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GYNECOLOGIC CANCER: Edited by Gottfried E. Konecny

New treatment standards for vulvar cancer 2020

Woelber, Linn; Jaeger, Anna; Prieske, Katharina

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Current Opinion in Obstetrics and Gynecology: February 2020 - Volume 32 - Issue 1 - p 9-14
doi: 10.1097/GCO.0000000000000595
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Over the last 15 years, the incidence of vulvar squamous cell carcinoma (VSCC) has almost doubled and especially younger women aged 30–49 years are increasingly affected [1,2]. Nevertheless, VSCC is still a rare disease of mostly postmenopausal women. Infections with high-risk human papillomavirus (HPV) account for up to 40% of VSCC; the majority, however, is non-HPV related and arises from chronic inflammatory skin disease like lichen sclerosus. Other risk factors include nicotin abuse and immunosuppression. Just recently, a higher risk for anogenital (pre)cancerous lesions has been shown in a registry-based cohort study of 4261 renal transplant patients compared with 213 673 nonrenal transplant recipients [3▪]. The risk for vulvar intraepithelial neoplasia (VIN) and VSCC was significantly increased in the transplant cohort [hazard ratio = 16.4; 95% confidence interval (CI): 10.4–25.8 for VIN and hazard ratio = 31.7 95% CI: 13.7–73.4 for VSCC]. Because of the rarity of VSCC, the knowledge of potential molecular subtypes is limited and not used to guide treatment decisions [4▪]. Locally restricted disease without clinical lymph-node involvement is mostly curable with local excision of the tumor and (except for tumors FIGO stage IA [5▪]) surgical staging of the groins with bilateral sentinel node biopsy (SNB) as well as full groin dissection in case of nodal metastases. The prognosis of patients with VSCC strongly depends on lymph-node status. Nodal metastases to the groin significantly reduce overall survival (OS) and disease-free survival (DFS): The 3-year DFS and OS rates of node positive (N+) patients are 35.2 and 56.2% compared with 75.2 and 90.2% for node-negative (N–) patients [6]. Adjuvant radiotherapy is applied in high-risk disease.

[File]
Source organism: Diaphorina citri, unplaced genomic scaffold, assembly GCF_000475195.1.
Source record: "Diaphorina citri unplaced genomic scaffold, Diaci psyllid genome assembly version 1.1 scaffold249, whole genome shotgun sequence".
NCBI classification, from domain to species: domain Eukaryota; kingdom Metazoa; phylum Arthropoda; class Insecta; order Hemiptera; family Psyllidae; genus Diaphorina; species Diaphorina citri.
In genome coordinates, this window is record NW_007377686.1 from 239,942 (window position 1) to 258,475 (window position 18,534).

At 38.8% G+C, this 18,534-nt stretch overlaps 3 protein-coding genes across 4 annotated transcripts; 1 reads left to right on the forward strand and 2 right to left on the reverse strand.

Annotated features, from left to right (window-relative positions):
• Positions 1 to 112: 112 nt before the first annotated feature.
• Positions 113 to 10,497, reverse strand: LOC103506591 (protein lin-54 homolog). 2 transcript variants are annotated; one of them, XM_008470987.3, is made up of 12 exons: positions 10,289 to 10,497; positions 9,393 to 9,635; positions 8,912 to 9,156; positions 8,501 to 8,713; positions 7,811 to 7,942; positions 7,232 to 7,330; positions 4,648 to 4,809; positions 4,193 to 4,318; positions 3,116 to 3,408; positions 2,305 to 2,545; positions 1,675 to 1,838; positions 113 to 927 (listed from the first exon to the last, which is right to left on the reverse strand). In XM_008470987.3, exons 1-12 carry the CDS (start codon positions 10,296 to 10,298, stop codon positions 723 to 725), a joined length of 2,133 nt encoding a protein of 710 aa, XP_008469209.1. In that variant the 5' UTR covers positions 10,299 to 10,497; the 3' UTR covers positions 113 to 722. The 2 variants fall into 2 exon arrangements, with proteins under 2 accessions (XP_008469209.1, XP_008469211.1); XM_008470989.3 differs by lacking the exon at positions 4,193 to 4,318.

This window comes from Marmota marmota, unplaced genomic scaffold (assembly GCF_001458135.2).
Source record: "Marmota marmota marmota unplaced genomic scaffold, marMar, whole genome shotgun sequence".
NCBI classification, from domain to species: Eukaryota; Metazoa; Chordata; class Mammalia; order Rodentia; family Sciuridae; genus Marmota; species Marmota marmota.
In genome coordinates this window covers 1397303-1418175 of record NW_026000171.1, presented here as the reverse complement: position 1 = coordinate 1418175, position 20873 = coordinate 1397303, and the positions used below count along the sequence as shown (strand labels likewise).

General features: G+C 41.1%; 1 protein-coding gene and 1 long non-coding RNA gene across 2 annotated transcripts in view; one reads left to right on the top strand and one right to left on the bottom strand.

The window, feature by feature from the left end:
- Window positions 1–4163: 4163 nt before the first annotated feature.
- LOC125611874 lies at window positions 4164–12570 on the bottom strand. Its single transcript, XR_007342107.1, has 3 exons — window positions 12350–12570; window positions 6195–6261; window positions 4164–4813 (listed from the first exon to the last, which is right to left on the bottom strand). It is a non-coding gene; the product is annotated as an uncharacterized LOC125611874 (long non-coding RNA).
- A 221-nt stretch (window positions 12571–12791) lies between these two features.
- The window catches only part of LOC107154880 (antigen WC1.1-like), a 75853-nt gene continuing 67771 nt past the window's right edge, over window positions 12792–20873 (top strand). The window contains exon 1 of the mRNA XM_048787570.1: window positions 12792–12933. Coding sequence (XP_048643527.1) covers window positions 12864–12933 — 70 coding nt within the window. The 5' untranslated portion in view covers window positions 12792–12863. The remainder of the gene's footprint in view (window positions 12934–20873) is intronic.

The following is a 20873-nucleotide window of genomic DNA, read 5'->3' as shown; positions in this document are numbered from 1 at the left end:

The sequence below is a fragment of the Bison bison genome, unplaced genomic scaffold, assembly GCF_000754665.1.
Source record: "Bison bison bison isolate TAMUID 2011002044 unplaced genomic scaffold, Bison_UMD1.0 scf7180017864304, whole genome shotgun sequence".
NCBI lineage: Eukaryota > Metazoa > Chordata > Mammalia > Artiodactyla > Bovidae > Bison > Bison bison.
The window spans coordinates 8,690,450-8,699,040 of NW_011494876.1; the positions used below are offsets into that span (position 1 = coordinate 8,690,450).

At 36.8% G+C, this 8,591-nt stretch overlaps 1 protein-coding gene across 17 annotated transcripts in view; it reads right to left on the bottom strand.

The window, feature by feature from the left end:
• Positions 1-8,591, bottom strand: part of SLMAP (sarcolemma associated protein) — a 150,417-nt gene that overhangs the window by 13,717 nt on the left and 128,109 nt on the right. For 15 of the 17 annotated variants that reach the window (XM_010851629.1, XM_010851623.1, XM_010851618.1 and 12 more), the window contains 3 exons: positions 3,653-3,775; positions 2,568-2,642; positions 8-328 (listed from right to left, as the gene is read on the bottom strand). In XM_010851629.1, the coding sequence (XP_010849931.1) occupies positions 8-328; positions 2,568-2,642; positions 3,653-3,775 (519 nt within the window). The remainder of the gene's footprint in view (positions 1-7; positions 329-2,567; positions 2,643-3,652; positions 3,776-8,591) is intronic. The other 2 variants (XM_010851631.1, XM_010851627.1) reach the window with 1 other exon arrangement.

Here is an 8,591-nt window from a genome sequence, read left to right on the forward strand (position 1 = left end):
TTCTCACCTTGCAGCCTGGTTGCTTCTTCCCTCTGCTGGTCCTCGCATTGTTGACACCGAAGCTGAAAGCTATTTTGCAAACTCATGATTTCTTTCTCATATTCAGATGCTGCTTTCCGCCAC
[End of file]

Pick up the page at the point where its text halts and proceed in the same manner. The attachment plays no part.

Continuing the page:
Box 1
Box 1:
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Local surgical treatment has been deescalated from complete radical vulvectomy to wide excision with a tumor-free pathological margin of at least 8 mm, which was regarded standard of care for years. Still, this can easily result in mutilation, especially when the primary tumor is located close to the clitoris as it is in up to 25–37% [7,8]. In a subgroup analysis of the large Arbeitsgemeinschaft Gynäkologische Onkologie (AGO)–(Chemo and Radiotherapy in Epithelial Vulvar Cancer) CaRE-1 cohort 289 node-negative (N–) patients with R0 resection, known margins and surgical treatment only were analyzed [9]. The AGO-CaRE-1 study is a large retrospective cohort study, evaluating treatment patterns and prognostic factors in VSCC. In total, 1618 patients with stage IB-IV disease, treated from 1998 to 2008 at 29 AGO centers in Germany, were included. Reported vulvar recurrence rates were 12.6% in patients with a margin less than 8 mm and 10.2% in patients with a margin at least 8 mm. No significant difference in DFS was observed in univariate or multivariate analysis between the groups.

Tumor-free resection margins distance has no effect on local recurrence

The data of the AGO CaRE-1 study were recently confirmed in a retrospective analysis of 287 patients treated at two Dutch centers from 2000 to 2010 [10▪]. The strength of this study is the exceptionally long follow-up of 80 months. Ten years after the treatment, the recurrence rate was as high as 42.5%. However, the pathologic tumor-free margin distance did not influence the risk of local recurrence [hazard ratio 1.03 (95% CI: 0.99–1.06)]. In this study, margins were examined for lichen sclerosus and differentiated VIN (dVIN) or usual type VIN. A higher local recurrence rate was observed in patients with accompanying dVIN and lichen sclerosus [hazard ratio 2.76 (95% CI: 1.62–4.71)]. No differences in local recurrences were found between patients who did or did not receive adjuvant radiotherapy to the vulva. These data strengthen the recommendation for a more intense and life-long follow-up for VSCC patients with a history of lichen sclerosus or dVIN.


For a long time, isolated vulvar recurrence was deemed to be of minor importance. This belief has first been challenged by Grootenhuis et al.[11] in 2016 showing a 21.7% decrease in OS after local recurrence. In a recently published subgroup analysis of the AGO-CaRE-1 study, 1249 patients with surgical groin staging and known lymph-node status (35.8% N+) were analyzed with regard to prognosis after recurrence [12▪]. In total, 360 patients (28.8%) developed disease recurrence; thereof 193 (53.6%) at the vulva only as the most frequent site for first recurrence. As described before, the risk for local recurrence persisted over several years after initial diagnosis without a clear decrease [8]. Isolated local recurrence at the vulva increased mortality 5.9-fold [hazard ratio for OS: 5.9 (CI: 4.3–8.2)]. One-year DFS rate after vulvar recurrence was only 58.5%. Thirty percent (58 of 193) of the patients with isolated local recurrence developed a second recurrence at the vulva. Second recurrences to the groins, pelvis and distant locations were more seldom but with high impact for OS. Patients with initial nodal involvement had a significantly higher risk for vulvar recurrences (2-year recurrence rate 19 vs. 13.5% for N– disease) and a significantly higher overall risk for disease recurrence (2-year recurrence rate 42.7 vs. 21.1%) [13].